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Minimum Three in Tennessee: Making Roads Safe for All 
Chief Thomas speaking at the press conference

Knoxville Police Chief Eve Thomas announced Thursday a new local campaign called “Minimum Three in Tennessee” that aims to raise awareness of the Three Foot Law (TCA-55-8-175), which requires drivers to allow a minimum three-foot distance when passing cyclists on the road.

Officers demonstrated new ultrasonic devices that are making it possible to regularly enforce the law, giving cyclists hope for safer travels. The device measures the distance in inches between the bike and passing cars, alerting the officer if the gap is lower than 36 inches (or three feet).

Device display
One of the devices that KPD officers will be using displays "24" (inches) after an intentional "buzz" close drive by at the press conference demonstration.

“City streets thrive when all of its users—motorists and bicyclists alike—adhere to the law,” said Knoxville Police Chief Eve Thomas. “Traffic laws are established to save lives and keep all members of the community safe, so we’re happy to get behind this campaign to raise awareness of the Three Foot Law.”

City Council joined the press announcement
City Council members George Wallace, Stephanie Welch, Gwen McKenzie, and Marshall Stair joined KPD officers, Bike Walk Knoxville members, and TPO representatives in the Minimum Three in Tennessee campaign announcement on Thursday.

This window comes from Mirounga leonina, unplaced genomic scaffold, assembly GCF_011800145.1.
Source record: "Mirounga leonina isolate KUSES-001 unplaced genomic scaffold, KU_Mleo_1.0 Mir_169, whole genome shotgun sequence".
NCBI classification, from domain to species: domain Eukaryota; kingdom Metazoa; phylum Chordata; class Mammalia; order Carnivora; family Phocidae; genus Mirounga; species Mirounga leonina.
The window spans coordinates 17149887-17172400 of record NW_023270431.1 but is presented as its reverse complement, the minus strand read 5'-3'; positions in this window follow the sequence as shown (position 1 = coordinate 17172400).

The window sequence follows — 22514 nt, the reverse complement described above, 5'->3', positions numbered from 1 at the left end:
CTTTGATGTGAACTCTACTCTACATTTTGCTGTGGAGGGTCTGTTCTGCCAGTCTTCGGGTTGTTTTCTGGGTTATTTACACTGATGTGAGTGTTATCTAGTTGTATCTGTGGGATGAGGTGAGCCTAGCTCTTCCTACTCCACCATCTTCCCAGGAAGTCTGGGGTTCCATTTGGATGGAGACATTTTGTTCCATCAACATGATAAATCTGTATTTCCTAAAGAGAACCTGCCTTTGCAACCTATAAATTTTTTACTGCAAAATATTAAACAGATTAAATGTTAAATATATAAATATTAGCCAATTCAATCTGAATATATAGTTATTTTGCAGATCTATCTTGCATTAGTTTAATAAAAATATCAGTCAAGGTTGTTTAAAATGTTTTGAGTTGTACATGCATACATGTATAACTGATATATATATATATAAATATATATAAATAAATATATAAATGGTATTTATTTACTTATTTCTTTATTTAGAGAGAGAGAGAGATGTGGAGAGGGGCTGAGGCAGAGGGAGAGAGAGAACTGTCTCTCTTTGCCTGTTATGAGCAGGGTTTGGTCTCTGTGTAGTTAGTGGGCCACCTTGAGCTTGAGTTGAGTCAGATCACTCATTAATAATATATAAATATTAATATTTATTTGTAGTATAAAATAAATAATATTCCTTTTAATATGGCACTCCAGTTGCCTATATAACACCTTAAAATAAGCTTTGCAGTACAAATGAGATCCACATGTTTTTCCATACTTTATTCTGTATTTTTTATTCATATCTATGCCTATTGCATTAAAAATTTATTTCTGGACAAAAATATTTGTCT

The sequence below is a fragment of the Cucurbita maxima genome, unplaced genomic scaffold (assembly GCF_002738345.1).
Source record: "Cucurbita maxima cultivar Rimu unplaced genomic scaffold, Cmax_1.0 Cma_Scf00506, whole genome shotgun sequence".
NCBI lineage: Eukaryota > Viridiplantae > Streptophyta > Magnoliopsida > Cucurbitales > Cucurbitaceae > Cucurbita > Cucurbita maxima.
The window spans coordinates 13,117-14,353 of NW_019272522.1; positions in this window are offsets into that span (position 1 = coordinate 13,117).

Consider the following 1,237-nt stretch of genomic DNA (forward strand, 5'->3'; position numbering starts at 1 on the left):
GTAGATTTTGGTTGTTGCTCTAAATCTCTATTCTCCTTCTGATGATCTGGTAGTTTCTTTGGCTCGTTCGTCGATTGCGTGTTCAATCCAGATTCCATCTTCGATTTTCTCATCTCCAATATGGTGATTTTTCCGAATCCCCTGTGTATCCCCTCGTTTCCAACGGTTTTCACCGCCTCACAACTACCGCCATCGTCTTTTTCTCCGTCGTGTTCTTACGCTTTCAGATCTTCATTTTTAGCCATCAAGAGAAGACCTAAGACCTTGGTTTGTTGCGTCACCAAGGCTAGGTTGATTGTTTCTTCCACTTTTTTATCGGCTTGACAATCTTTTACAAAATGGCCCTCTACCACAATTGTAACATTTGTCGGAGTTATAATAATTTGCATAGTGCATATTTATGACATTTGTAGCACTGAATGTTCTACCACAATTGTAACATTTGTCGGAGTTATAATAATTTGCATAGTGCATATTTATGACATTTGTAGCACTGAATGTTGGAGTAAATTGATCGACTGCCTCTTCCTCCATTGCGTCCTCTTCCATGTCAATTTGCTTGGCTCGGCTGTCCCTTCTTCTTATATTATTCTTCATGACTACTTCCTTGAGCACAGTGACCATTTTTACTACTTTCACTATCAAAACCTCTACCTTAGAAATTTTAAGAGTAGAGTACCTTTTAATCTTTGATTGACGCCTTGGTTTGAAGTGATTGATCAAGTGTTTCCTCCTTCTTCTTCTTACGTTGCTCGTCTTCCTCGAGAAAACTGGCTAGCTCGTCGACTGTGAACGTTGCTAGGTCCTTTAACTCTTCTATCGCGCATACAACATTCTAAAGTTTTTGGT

Initially, warnings will be issued for violations in an effort to raise awareness of the law. Eventually, a $50 penalty will accompany the offense.

The new devices were made available as part of a research effort funded by the National Highway Traffic Safety Administration (NHTSA). The national study will compare Knoxville to Grand Rapids, Michigan, which has a five-foot minimum.

Amy Benner Johnson, Secretary for Bike Walk Knoxville, was largely responsible for securing the grant. Her pursuit of a campaign to raise awareness of the Three Foot Law was inspired by a similar effort of Officer Rob Simmons of the Chattanooga Police Department.

Johnson also serves as a board member for Bike Walk Tennessee and is the only attorney in Tennessee that’s a member of Bike Law, a national coalition of bicycle accident attorneys.

Amy Benner Johnson speaks

“This law was passed in Tennessee over a decade ago because people are dying,” said Johnson. “This is not a campaign to pit cars versus bikes, but an effort that enables cars and bikes to safely and effectively share the road.”

In addition to data collected from undercover police officers on bikes, a team of civilian commuters will carry the devices to assist with the national study.

Over the next six months, KPD and the local cyclists will submit data collected with the devices to the NHTSA grant representatives. The City’s Communications Department will report the findings periodically over social media efforts in collaboration with Bike Walk Knoxville and the Knoxville Regional Transportation Planning Organization.

Officer Steve Kaufman demonstrates the new device
Officer Steve Kaufman demonstrates the device at the press conference.

For more information, visit www.knoxvilletn.gov/min3tn.

Check out some of Thursday's media coverage of the campaign announcement:

WVLT - media clip

WATE - media clip
WBIR - media clip

Amy Johnson also had an op-ed in the Knoxville News Sentinel on Thursday. Check it out HERE.

Posted by On 25 September, 2018 at 3:47 PM